"Experience teaches us that silence terrifies people the most."-Bob Dylan
PARIS, FRANCE-The woman in a rose-colored nylon jacket rushed up to Bruce Colburn last Wednesday as he walked down Boulevard Saint Michel in the busy Latin Quarter.
"You're American?" she asked Colburn.
Yes, he answered.
With every ounce of negative emotion she could muster, Ms. Nylon Jacket let loose.
"Traitor!" she yelled at Colburn. "You don't know what this man has done.
"You should be ashamed of yourself," she seethed as a companion of hers standing on a nearby sidewalk launched into his own tirade against Colburn and a crowd of 40 or so people marching behind a banner that read "Americans against the Bush war." The "s" in Bush had been replaced by a dollar sign. The small group of Americans brought up the rear of a massive anti-war demonstration that closed streets, interrupted bus service and tied up rush hour traffic until well past 9 p.m.
As of last week, a poll showed that 80 percent of French citizens opposed a war with Iraq and this week, French Prime Minister Jacques Chirac told President Bush that France would veto a U.N. resolution to authorize war against Iraq.
On Wednesday, March 5, what had started out as a 6 p.m. student-organized demonstration near the Latin Quarter's Jardin du Luxembourg erupted into a full-blown march, 10,000 strong. "People get enthusiastic and want to start moving," explained Colburn's companion, also American, who hesitated a moment before identifying herself as "Mary Smith."
Both Colburn and "Smith," who relocated to Paris from the U.S. for employment, said they had found out about the protest on state radio. Both were eager to know what the anti-war movement in the U.S. was like and said they were impressed to have heard from Southern California relatives about rallies in San Diego. "Especially since it's a military town," said Smith.
A 20-something student who spoke in tentative English said local members of the communist party and the Federation Syndicate Unitaire, a coalition of labor unions, were the nexus of the rally ("100 percent to the left" read one sign). In her arm the student carried a bundle of the local communist party's newspaper, La Rouge. The papers, however, weren't for free-as one might assume communism would dictate. A price of one euro (about 85 cents) was printed at the bottom of the front page.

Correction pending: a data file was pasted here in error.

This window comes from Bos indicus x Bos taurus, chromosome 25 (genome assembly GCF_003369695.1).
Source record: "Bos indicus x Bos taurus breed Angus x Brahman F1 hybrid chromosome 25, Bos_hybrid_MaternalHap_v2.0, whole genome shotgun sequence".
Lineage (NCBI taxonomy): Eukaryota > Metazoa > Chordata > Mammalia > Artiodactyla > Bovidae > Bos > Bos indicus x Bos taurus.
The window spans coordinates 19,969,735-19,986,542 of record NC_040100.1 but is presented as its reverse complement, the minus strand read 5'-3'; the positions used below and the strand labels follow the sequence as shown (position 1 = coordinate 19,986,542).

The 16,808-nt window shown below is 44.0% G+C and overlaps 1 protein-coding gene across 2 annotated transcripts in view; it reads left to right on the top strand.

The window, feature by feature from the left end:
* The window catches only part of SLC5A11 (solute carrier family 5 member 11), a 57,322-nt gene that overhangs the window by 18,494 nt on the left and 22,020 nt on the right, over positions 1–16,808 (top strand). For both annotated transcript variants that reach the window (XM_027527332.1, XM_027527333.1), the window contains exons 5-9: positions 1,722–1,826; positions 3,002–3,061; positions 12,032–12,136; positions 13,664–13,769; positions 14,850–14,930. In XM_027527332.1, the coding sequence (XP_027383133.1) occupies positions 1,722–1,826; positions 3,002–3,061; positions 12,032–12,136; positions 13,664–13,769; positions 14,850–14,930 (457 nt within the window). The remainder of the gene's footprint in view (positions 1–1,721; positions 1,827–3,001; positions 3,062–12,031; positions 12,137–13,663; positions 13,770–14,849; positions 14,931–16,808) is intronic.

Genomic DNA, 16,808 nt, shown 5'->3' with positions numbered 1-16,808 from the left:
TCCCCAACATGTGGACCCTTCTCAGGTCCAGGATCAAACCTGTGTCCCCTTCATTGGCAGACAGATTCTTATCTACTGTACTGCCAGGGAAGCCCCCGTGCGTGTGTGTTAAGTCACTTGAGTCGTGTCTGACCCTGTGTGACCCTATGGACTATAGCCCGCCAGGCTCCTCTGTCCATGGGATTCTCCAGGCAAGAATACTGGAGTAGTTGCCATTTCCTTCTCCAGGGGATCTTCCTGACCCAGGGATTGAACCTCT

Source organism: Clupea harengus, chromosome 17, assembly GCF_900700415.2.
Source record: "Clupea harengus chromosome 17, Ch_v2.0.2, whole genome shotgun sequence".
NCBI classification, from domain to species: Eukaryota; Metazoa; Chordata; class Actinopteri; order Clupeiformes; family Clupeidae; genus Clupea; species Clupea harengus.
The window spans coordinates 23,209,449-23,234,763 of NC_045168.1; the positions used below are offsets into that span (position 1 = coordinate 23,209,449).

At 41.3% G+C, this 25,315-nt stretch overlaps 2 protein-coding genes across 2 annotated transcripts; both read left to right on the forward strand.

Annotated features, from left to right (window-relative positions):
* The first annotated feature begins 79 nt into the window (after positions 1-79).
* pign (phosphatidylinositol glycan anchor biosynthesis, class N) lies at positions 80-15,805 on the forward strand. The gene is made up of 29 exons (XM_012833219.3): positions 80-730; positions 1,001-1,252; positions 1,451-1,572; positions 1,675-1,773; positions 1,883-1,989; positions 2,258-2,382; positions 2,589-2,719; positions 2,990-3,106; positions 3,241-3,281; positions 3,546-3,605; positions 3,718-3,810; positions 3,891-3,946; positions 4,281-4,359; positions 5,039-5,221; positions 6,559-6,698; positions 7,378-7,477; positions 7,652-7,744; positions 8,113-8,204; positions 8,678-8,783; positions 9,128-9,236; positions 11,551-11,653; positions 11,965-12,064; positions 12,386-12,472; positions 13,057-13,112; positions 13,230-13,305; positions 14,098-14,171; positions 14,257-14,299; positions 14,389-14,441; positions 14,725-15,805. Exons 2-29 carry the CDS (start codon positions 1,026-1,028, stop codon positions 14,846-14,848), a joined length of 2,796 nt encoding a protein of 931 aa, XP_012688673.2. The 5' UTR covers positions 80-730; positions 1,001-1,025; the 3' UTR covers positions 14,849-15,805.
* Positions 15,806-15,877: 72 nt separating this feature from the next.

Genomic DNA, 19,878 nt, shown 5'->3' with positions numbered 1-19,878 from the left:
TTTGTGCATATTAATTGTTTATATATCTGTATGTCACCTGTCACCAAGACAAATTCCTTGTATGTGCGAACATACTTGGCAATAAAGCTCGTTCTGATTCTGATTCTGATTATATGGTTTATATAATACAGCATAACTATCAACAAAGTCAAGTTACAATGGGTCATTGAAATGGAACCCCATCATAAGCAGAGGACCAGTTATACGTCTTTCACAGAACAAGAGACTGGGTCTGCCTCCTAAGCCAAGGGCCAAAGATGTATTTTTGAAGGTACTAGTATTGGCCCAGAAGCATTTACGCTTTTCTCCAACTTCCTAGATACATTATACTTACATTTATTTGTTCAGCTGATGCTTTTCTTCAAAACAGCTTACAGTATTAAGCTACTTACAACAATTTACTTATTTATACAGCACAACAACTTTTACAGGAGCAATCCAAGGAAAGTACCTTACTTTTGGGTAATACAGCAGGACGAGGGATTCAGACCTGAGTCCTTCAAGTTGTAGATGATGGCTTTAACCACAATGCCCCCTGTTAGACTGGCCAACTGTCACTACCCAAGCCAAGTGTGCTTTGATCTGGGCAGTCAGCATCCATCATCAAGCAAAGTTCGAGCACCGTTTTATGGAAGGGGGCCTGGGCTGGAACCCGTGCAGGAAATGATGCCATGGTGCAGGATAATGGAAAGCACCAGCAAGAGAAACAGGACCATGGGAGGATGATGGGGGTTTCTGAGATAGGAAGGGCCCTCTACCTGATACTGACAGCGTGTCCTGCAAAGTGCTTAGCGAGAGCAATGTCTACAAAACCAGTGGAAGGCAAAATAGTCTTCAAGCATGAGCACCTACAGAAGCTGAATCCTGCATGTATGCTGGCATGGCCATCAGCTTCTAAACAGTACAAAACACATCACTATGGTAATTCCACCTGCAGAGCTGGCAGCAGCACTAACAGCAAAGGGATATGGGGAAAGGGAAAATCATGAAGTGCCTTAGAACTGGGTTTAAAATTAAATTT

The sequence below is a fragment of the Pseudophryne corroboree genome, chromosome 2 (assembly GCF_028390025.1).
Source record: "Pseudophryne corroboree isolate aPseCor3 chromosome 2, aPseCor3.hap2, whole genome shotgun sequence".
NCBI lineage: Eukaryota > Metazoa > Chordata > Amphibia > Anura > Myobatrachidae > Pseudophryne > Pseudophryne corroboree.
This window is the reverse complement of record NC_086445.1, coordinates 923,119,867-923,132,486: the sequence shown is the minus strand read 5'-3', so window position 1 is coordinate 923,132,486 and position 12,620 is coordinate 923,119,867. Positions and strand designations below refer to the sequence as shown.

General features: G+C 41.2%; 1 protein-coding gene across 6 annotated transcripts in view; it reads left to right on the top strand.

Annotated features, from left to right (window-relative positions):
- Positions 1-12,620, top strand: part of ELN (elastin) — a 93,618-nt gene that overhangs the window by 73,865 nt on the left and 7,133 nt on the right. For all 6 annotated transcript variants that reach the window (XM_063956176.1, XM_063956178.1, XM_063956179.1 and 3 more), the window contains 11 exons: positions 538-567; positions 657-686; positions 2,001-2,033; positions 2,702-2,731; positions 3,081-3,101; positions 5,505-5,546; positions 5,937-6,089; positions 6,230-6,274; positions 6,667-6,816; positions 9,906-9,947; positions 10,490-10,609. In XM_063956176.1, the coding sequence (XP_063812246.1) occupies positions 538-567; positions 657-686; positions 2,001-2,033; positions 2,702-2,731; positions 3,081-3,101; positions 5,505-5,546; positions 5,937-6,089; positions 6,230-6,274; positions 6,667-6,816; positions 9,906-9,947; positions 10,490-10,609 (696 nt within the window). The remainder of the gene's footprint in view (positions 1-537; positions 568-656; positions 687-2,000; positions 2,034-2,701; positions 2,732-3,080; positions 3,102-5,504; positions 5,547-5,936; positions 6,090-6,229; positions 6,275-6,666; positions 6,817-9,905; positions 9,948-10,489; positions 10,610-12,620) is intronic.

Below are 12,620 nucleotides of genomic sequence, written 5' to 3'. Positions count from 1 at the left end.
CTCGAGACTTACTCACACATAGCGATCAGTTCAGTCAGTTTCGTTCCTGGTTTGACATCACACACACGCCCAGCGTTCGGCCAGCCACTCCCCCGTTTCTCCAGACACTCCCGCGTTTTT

"There is confusion in France because of the position of Russia. Maybe we veto," she said, adding that she believed France would likely join Russia in opposing the U.S. That same week, a French official told the media that France vetoing the U.N. resolution "would be firing a bullet in the back of Americans."
"Veto Francais, por la vie" (French veto, for life), read a sign carried by one of her cohorts. Meanwhile, a woman in a van and a guy in a pickup truck, both with powerful P.A. systems, tried to lead protestors in a unified chant that translated roughly to, "Bush, Blair, you need to stop this war." They soon realized it wasn't easy to get thousands of people to yell in unison. Hence, the man drummed up his own chorus that accused the American and British leaders of being colonialists.
The strongest message in the march was perhaps its biggest irony-a proliferation of signs pointing to U.S. oil interests as the motivating factor for Bush's push for war. That their president's stance has been swayed by France's own oil interests seemed lost on the protestors. "No blood for oil," read one anti-Bush sign.
Both Colburn and Smith noted that the massive march was being carried out without permits. Police presence was scant amid the protestors, though three busloads of officers trailed behind. By all appearances, the marchers respected their freedom to demonstrate, and a cadre of street-cleaning vehicles immediately followed the crowd, vacuuming up flyers, brushing gutters and neatly erasing any trace of 10,000 angry people.